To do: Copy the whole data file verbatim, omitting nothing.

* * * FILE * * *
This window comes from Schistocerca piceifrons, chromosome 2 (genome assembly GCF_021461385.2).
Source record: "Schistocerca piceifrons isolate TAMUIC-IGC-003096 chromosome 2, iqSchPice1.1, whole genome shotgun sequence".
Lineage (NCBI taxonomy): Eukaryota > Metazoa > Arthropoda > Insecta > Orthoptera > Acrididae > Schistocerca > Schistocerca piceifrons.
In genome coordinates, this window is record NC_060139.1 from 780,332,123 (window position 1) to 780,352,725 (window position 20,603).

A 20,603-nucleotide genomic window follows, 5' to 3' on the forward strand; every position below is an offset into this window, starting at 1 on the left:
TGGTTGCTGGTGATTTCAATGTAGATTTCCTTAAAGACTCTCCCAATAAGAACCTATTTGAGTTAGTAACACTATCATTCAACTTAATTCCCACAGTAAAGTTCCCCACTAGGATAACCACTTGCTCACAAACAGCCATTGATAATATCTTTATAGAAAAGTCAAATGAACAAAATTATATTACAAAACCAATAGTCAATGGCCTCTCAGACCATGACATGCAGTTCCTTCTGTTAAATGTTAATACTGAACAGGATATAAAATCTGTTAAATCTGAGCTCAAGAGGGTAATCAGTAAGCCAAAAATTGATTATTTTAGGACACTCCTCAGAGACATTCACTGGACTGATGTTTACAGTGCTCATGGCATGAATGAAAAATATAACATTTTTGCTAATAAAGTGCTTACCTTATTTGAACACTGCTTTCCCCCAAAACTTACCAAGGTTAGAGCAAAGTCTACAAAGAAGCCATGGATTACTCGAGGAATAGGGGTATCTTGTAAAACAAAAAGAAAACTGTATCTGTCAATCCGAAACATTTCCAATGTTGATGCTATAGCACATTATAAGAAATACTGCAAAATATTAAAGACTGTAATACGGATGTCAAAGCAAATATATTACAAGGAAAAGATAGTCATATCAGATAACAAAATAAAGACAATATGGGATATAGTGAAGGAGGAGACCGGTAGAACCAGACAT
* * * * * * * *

This window comes from Schistocerca piceifrons, chromosome 2 (genome assembly GCF_021461385.2).
Source record: "Schistocerca piceifrons isolate TAMUIC-IGC-003096 chromosome 2, iqSchPice1.1, whole genome shotgun sequence".
Lineage (NCBI taxonomy): Eukaryota > Metazoa > Arthropoda > Insecta > Orthoptera > Acrididae > Schistocerca > Schistocerca piceifrons.
In genome coordinates, this window is record NC_060139.1 from 780,332,123 (window position 1) to 780,352,725 (window position 20,603).

A 20,603-nucleotide genomic window follows, 5' to 3' on the forward strand; every position below is an offset into this window, starting at 1 on the left:
TGGTTGCTGGTGATTTCAATGTAGATTTCCTTAAAGACTCTCCCAATAAGAACCTATTTGAGTTAGTAACACTATCATTCAACTTAATTCCCACAGTAAAGTTCCCCACTAGGATAACCACTTGCTCACAAACAGCCATTGATAATATCTTTATAGAAAAGTCAAATGAACAAAATTATATTACAAAACCAATAGTCAATGGCCTCTCAGACCATGACATGCAGTTCCTTCTGTTAAATGTTAATACTGAACAGGATATAAAATCTGTTAAATCTGAGCTCAAGAGGGTAATCAGTAAGCCAAAAATTGATTATTTTAGGACACTCCTCAGAGACATTCACTGGACTGATGTTTACAGTGCTCATGGCATGAATGAAAAATATAACATTTTTGCTAATAAAGTGCTTACCTTATTTGAACACTGCTTTCCCCCAAAACTTACCAAGGTTAGAGCAAAGTCTACAAAGAAGCCATGGATTACTCGAGGAATAGGGGTATCTTGTAAAACAAAAAGAAAACTGTATCTGTCAATCCGAAACATTTCCAATGTTGATGCTATAGCACATTATAAGAAATACTGCAAAATATTAAAGACTGTAATACGGATGTCAAAGCAAATATATTACAAGGAAAAGATAGTCATATCAGATAACAAAATAAAGACAATATGGGATATAGTGAAGGAGGAGACCGGTAGAACCAGACAT